1. Reconfigure What’s There
As well as adding new space, reconfiguring the existing room arrangement to create the optimum layout for making the best use of natural light, views, access to the garden and drive, and to improve privacy, is crucial to making the new extension work.
Internal walls and doorways can be added or removed to achieve the space you require and to integrate any new extension, to ensure you get real value and use from it. Consider the position of the entrance and central hallway – which should lead efficiently to all main rooms – and the relationship between key spaces such as the proximity of the dining area to the kitchen.
2. Build Up
If you are looking to achieve maximum value for money with your extension, consider building over two storeys rather than just one, as the average cost per square metre (m²) is reduced by stretching the more expensive elements of roof and foundations over a larger area. You could also build an extra storey over the top of an existing single storey structure, such as a garage.
3. A Strong Style
When extending your home, choose either a contrasting but complementary style, or make the extension look like it has always been there. The former is much easier to pull off well.
If you decide to create a seamless extension, make sure you copy the key design elements, roof pitch, materials and details like the brick bond and even the mortar colour, or it will look wrong.
4. The Sunroom
A conservatory can have its drawbacks, however: it must be separated from the house by external doors to reduce energy loss, and it can be difficult to heat in winter and keep cool in summer. A popular alternative is to build a sunroom — an extension with large areas of glazing, but with a conventional insulated roof and typically one insulated wall (particularly the one facing the boundary). The space can be open to the rest of the house, and the temperature can be controlled more easily.
5. Tall/Vaulted Ceilings
Tall ceilings can transform the way a room feels — larger rooms especially are made to feel even more spacious and impressive. An extension gives scope to add this feature for relatively little cost, either by digging down to lower the floor level, or by building up. In a two storey extension this may result in a split-level on the first floor, which can add interest.
Where an extension is beneath a pitched roof, there may be the option to create a vaulted ceiling, open to the ridge. Instead of building a conventional flat ceiling with a void above, fit insulation within the pitched roof structure to create this feature.
6. The Glazed Link
When extending a period home, it can be difficult to find the right design to complement the existing property. One solution is to add the new space as an entirely separate building in a sympathetic style – either traditional or contemporary – and to join the two with a fully glazed walkway.
Using structural glazing it is possible for such a link to be constructed entirely from glass, reducing its visual impact and leaving the original building’s character unaltered. This is a device favoured by many conservation officers and can work well in linking existing period buildings, too.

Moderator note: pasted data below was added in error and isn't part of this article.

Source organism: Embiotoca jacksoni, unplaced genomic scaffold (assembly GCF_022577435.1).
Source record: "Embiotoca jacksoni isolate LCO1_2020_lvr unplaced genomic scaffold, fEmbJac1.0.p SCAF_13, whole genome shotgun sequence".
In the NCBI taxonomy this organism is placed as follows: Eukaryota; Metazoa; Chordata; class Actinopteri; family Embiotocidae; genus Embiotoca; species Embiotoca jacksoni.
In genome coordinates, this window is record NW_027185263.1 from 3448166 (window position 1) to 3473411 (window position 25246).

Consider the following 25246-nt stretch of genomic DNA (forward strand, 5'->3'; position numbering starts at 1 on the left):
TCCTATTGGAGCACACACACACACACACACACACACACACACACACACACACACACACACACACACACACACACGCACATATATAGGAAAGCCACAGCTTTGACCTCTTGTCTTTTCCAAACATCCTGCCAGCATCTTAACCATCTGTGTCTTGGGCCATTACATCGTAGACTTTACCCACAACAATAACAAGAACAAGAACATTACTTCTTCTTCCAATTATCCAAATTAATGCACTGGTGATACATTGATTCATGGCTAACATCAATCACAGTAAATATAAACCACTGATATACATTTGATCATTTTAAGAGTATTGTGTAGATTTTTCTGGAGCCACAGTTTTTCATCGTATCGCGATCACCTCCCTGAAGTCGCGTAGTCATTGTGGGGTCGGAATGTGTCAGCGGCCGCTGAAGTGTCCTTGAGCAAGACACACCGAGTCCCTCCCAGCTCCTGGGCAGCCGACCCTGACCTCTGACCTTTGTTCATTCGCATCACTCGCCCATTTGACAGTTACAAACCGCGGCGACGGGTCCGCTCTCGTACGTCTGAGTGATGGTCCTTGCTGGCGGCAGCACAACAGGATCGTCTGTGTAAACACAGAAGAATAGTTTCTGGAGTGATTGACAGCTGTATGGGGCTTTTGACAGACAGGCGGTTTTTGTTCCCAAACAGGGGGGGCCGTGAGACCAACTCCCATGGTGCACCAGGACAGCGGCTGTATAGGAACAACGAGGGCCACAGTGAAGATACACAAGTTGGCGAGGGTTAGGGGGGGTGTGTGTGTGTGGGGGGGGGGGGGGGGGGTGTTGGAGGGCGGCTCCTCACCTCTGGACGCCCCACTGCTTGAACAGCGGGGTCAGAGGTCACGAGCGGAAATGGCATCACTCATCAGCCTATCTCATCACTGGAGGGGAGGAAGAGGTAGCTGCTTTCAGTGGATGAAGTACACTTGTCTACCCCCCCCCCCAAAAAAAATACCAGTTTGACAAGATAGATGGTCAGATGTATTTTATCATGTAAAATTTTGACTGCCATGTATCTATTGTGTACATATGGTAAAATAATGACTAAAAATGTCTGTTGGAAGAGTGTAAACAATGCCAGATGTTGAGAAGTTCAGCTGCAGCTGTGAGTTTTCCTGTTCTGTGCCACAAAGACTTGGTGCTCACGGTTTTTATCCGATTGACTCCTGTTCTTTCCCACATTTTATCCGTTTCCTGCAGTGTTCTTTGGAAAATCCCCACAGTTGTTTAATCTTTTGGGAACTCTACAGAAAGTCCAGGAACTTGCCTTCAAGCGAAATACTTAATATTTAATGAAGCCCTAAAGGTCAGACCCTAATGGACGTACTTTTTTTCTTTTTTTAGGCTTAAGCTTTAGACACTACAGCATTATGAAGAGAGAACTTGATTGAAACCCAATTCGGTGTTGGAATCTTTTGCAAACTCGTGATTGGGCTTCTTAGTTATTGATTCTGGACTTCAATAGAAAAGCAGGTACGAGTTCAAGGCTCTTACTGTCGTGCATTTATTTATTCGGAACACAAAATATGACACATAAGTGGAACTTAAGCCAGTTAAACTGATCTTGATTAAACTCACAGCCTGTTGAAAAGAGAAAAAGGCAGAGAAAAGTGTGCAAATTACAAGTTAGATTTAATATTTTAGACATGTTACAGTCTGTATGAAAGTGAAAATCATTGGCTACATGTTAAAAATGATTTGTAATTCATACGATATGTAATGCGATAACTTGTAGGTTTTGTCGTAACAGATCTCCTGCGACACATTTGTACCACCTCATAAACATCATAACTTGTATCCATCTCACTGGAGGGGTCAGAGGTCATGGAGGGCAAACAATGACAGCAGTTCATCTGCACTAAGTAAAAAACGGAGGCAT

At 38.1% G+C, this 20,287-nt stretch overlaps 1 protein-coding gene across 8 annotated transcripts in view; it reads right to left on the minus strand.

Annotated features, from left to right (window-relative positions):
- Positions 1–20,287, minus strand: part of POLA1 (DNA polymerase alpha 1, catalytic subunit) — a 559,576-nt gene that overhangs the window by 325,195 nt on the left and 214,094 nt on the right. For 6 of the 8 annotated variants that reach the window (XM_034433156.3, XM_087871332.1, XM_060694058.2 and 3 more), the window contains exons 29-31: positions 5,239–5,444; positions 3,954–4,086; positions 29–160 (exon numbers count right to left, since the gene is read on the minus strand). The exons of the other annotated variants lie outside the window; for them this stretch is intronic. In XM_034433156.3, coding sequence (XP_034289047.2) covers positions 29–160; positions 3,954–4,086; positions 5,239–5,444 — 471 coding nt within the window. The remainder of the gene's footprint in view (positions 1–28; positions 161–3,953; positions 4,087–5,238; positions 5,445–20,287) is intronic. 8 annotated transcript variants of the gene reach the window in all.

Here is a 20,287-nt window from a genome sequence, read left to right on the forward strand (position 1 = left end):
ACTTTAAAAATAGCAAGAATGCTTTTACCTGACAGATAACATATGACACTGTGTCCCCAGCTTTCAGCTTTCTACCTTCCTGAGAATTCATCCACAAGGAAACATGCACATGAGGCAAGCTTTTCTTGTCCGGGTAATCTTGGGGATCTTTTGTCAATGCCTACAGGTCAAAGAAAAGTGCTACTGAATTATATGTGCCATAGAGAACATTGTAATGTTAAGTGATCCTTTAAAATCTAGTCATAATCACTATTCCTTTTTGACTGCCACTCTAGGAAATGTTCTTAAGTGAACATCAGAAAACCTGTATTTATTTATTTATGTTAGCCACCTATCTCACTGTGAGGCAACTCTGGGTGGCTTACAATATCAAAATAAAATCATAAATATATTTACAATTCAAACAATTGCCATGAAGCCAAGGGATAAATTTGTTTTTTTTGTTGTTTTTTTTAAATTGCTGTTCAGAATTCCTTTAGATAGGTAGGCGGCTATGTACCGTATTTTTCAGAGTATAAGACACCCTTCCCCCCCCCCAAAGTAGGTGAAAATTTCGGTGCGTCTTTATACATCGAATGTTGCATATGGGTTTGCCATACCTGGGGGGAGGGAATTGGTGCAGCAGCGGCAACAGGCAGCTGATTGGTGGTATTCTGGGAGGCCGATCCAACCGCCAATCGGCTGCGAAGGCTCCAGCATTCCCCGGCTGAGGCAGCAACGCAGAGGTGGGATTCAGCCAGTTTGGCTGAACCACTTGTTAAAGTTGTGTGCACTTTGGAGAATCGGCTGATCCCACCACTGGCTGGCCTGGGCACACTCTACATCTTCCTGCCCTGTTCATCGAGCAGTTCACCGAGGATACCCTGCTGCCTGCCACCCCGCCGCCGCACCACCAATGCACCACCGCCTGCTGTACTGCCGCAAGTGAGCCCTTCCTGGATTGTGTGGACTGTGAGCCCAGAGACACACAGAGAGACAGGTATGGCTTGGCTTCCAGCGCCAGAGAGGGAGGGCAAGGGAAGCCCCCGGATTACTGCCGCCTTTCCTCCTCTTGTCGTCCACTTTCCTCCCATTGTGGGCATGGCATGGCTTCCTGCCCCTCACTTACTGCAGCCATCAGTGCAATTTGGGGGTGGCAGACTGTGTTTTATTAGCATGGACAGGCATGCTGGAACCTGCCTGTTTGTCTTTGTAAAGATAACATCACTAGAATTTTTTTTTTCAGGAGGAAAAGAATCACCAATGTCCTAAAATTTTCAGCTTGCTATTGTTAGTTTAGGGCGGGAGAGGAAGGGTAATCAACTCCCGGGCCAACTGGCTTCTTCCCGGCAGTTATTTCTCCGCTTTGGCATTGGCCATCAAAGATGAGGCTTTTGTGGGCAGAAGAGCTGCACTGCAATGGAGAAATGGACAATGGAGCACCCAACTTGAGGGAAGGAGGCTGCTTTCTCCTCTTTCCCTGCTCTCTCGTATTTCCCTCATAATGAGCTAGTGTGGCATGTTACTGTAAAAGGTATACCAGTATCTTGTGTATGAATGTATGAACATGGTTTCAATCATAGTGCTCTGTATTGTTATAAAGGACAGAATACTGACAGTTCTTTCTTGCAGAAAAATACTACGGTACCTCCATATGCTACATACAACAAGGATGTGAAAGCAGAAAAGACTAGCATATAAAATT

7. Outdoor Rooms
A covered outdoor living area provides somewhere to sit or eat outside during the warmer months, but is protected from either too much sunlight or light summer rainfall. This may take a traditional form such as a loggia or veranda, or be a more contemporary space, set beneath a projecting flat roof supported by slender steel posts, perhaps with an area of slatted sun louvres.
8. Pocket Doors
If you can’t decide between enclosing a new extension with a wall or going open plan, consider fitting sliding pocket doors, giving you the best of both worlds. When closed, sliding flush doors can give the appearance of a wall, but when open they can disappear within the wall, presenting a clear opening.
9. Privacy Glazing
Introducing lots of natural light is one of the key ingredients in successful extension design. Where a potential new window opening will look out onto a neighbour, the street, a side alley or directly onto a boundary, consider using obscured glazing, so you get the benefit of daylight but without anyone being able to look in or out.
Traditional options include textured or stained glass and glass blocks, and more contemporary options include acid-etched or sand-blasted glass and coloured glass.
10. Energy-Efficient Fireplaces
With increasing emphasis on energy efficiency, many people are blocking up open chimney flues and air vents or excluding them from their extension plans. Yet there are two energy-efficient options that still give the feature and comfort of real flames.
Flueless gas fires are 100% energy efficient and require no chimney or flue: a catalytic converter cleans all harmful combustion gases, producing just water and CO2. Designs include traditional fireplaces and stoves, and contemporary hole-in-the-wall models.
The second choice is a room-sealed woodburning stove, connected to an internal air source to prevent any draughts. They are highly energy efficient and there are some exciting modern design options.
11. Feature Lighting
A well thought out lighting scheme will give your new space great atmosphere, allowing you to use different combinations of circuits for different activities. Independent control of each circuit using dimmer switches or smart switches with preset options is essential.